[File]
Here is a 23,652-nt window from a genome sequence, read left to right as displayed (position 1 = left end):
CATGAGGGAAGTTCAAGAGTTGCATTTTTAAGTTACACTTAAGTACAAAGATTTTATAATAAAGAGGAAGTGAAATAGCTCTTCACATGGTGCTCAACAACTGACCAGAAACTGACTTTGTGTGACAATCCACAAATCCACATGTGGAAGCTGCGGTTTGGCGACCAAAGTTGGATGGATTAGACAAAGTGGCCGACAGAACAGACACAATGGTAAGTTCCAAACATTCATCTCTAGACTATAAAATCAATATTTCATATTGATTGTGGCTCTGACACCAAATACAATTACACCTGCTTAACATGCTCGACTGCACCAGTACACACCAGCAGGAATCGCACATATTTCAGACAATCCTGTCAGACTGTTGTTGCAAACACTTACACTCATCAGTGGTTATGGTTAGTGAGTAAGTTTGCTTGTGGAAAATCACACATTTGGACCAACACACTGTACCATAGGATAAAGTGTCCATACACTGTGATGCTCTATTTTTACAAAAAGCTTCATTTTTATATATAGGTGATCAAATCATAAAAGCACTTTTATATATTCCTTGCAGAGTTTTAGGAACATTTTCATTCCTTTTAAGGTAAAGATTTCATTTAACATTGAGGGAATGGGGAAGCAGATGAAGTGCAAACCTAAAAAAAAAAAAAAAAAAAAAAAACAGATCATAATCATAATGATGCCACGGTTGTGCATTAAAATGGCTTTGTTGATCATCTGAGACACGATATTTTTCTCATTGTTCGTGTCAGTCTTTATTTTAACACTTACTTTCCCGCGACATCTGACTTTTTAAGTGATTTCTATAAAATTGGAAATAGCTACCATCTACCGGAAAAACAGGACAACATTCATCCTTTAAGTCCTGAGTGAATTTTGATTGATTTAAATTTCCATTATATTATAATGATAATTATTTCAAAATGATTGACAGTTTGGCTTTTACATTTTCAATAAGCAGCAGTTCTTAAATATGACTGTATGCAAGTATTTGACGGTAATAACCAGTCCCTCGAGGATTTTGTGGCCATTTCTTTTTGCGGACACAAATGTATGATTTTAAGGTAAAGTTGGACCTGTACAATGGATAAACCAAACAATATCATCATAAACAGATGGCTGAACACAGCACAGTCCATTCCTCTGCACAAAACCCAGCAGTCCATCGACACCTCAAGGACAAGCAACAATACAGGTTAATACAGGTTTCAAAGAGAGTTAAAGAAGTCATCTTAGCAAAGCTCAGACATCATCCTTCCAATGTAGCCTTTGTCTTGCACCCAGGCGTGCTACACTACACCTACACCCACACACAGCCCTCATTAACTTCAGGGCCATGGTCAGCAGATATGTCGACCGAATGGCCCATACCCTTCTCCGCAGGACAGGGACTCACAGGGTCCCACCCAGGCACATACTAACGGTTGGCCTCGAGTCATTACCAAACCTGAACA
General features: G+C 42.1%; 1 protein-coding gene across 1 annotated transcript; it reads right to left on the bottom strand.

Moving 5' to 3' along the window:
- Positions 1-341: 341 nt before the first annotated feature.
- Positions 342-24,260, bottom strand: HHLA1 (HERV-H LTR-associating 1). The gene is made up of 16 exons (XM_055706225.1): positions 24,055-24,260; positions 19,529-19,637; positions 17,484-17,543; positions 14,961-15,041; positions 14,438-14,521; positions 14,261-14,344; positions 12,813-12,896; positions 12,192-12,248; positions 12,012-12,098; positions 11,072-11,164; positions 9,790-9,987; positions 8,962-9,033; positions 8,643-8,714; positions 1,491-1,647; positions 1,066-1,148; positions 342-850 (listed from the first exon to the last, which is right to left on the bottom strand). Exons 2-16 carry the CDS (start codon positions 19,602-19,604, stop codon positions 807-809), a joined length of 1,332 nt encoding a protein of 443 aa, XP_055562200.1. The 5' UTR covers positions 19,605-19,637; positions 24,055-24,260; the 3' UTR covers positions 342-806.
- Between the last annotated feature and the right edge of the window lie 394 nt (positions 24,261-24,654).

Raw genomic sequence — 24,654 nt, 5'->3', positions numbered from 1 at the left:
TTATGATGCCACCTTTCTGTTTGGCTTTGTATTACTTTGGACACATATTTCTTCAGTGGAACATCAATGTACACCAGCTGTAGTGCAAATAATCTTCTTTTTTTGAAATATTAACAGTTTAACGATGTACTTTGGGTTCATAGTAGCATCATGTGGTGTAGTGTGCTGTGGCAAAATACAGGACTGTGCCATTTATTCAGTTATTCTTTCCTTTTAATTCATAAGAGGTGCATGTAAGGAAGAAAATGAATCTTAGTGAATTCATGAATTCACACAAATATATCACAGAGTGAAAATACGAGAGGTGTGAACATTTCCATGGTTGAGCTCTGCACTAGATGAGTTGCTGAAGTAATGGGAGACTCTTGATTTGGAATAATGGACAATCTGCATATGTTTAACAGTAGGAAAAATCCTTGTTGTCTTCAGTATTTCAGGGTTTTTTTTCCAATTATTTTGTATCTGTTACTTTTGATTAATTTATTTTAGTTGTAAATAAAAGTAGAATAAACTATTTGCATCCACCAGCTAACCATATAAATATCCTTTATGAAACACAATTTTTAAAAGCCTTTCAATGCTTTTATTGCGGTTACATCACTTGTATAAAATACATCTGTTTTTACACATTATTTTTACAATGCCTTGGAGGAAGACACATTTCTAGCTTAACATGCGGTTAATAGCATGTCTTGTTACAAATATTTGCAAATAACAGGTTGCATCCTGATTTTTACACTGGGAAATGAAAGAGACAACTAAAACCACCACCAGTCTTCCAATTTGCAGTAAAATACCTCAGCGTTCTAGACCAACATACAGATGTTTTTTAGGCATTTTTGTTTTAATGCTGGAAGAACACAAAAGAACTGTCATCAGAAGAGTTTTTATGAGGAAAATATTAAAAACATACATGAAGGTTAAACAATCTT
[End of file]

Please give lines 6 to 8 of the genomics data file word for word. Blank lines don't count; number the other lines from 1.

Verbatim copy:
- Positions 342-24,260, bottom strand: HHLA1 (HERV-H LTR-associating 1). The gene is made up of 16 exons (XM_055706225.1): positions 24,055-24,260; positions 19,529-19,637; positions 17,484-17,543; positions 14,961-15,041; positions 14,438-14,521; positions 14,261-14,344; positions 12,813-12,896; positions 12,192-12,248; positions 12,012-12,098; positions 11,072-11,164; positions 9,790-9,987; positions 8,962-9,033; positions 8,643-8,714; positions 1,491-1,647; positions 1,066-1,148; positions 342-850 (listed from the first exon to the last, which is right to left on the bottom strand). Exons 2-16 carry the CDS (start codon positions 19,602-19,604, stop codon positions 807-809), a joined length of 1,332 nt encoding a protein of 443 aa, XP_055562200.1. The 5' UTR covers positions 19,605-19,637; positions 24,055-24,260; the 3' UTR covers positions 342-806.
- Between the last annotated feature and the right edge of the window lie 394 nt (positions 24,261-24,654).

Raw genomic sequence — 24,654 nt, 5'->3', positions numbered from 1 at the left: